Today we’re going to be stripping two older projects and making one car of the two, which will hopefully get used a bit more frequently.
A few years ago I converted an old die-cast chicken van into a slot car, which you can read about here: https://motorsportformentalhealth.com/2017/09/12/die-cast-chicken-van-slot-conversion/
It was a pretty cool project, but I didn’t really use it very often and it seemed a waste having that nice Slot It HRS2 adjustable chassis underneath a heavy die-cast shell.
The second car was this Ninco Porsche that I made rear engined.
The concept worked but it was a very messy scratch build.
I’ve been working with brass quite a bit over the past couple of years as I’ve been building O Gauge railway wagons. I’ve therefore gained a bit of experience soldering and properly making things out of brass, so I’d like to revisit making a rear engined slot car in the future.
Porsche body shells turn up all the time online and at swap meets. I think this 996 is far too good to be sat in a box so it’s a perfect candidate for todays build.
If you’d like to check out the original build you can do so here: https://motorsportformentalhealth.com/2016/04/21/rear-engined-porsche-scratch-build-fail-the-initial-build/
First job was the peel out the huge block of wood I was using a chassis mount
I then cut the original body mount posts away and reinforced either end of the “interior” card with hot glue, as it was letting in light from the ends.
The wheelbase of the Slot It HRS2 chassis is really easy to adjust and it was soon sitting under the Porsche. The front wheels do stick out from under the arches though and will require some basic surgery to get to fit.
I was also hoping to use the chassis’ original side mounting. It’s a tight fit though, so I opted to make some body posts which we’ll talk about later.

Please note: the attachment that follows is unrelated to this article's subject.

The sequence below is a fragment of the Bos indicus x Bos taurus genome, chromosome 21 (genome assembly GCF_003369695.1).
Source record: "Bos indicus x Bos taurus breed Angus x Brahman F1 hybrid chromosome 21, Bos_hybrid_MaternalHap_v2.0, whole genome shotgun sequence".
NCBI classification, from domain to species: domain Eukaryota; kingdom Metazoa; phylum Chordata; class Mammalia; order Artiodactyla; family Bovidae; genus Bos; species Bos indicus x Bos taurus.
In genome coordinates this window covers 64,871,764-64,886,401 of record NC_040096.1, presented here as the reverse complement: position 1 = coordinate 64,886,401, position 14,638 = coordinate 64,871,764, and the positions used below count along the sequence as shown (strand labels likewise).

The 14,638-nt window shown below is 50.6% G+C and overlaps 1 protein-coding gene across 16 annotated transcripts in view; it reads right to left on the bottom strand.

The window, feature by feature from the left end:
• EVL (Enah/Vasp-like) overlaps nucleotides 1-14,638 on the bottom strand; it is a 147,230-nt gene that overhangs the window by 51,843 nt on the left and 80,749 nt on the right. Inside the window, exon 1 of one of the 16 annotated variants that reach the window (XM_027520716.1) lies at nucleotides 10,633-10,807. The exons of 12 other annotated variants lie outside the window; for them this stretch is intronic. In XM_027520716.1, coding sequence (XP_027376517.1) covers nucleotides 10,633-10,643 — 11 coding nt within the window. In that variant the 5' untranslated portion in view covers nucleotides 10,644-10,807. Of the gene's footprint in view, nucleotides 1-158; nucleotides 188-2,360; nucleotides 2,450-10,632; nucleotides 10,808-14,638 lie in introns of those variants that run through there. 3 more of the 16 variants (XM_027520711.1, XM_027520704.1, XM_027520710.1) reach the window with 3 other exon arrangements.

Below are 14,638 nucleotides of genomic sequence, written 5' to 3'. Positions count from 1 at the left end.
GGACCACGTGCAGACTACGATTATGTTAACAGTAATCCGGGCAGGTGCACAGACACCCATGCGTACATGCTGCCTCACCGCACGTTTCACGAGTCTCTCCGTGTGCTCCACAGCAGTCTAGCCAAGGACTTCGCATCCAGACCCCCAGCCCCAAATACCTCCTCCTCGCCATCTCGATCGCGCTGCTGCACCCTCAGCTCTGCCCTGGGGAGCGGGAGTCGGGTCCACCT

One thing that was bugging me about the body was this open front grill. The original chassis would have sat behind it to black it out.
To fix it, I just hot glued in a little bit of black card as I had done the interior. Hot glue guns are a must have for any slot car builder!
Now to make the new body posts.
I’ve used a length of 8mm dowel to make the posts.
To see where to mount them in the body, find two suitable holes in the chassis that you could put the mounting screws through, then place the chassis into the body to see where those holes will sit in the car (I hope that makes sense).
Getting the height right does take a bit of messing about. You want to measure from the shell to where you want the chassis to sit.
If that measurement is say, between 10 and 11mm, cut the dowel to 11mm and then sand off the excess.
I then placed the chassis into the car, and then using a 0.8mm drill bit I drilled a guide hole through the holes in the chassis into the dowel.
A standard Scalextric screw can then be used to mount the body. The dowel is soft enough for the thread on the screw the carve it’s own path.
Fixing the front track width was a fairly easy task too.
The front wheels that came with the HRS2 are plastic push fit wheels.
Metal slot car wheels come with a section at the back with you can feed a tiny grub screw into to hold the wheel to the axle (as pictured).
The plastic wheels don’t actually need that section as they are push fit rather than held on by a grub screw.
The front track width needed narrowing by 1.5mm on either side. So I sanded 1.5mm off of that raised section of each wheel and then cut 3mm from the front axle with a small razor saw.
The wheels are push fit, but I did put a dab of superglue on the ends of the axle to make sure they don’t fall off!
Ready for testing!
The initial testing went well.
The track at my Dad’s, where this car will mostly be used, is Scalextric Sport track, and it’s in the loft. The cold temperature, smooth surface of the track and fairly old tyres meant that there wasn’t enough mechanical grip in the car. It just wanted to fish tail everywhere!
I decided to put a little magnet in it….
There’s a small rectangular slot, ahead of the motor, in the chassis which suggests to me that this chassis would have originally came with a magnet.
Just ahead of that is the perfect space for a little button magnet (circled).
I can’t remember where I got these magnets, but they’re quite weak which is perfect for what I want. I don’t want it to feel glued to the track, but I want to be able to use the throttle without the back wanting to overtake the front.
A little hot glue holds the magnet in place, so I can easily remove it if I want to.
It sort of did the job! Ultimately it will need new rear tyres, but it’s much much more useable with the magnet. Getting those ordered will be a job for another day though.
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By Richard Francis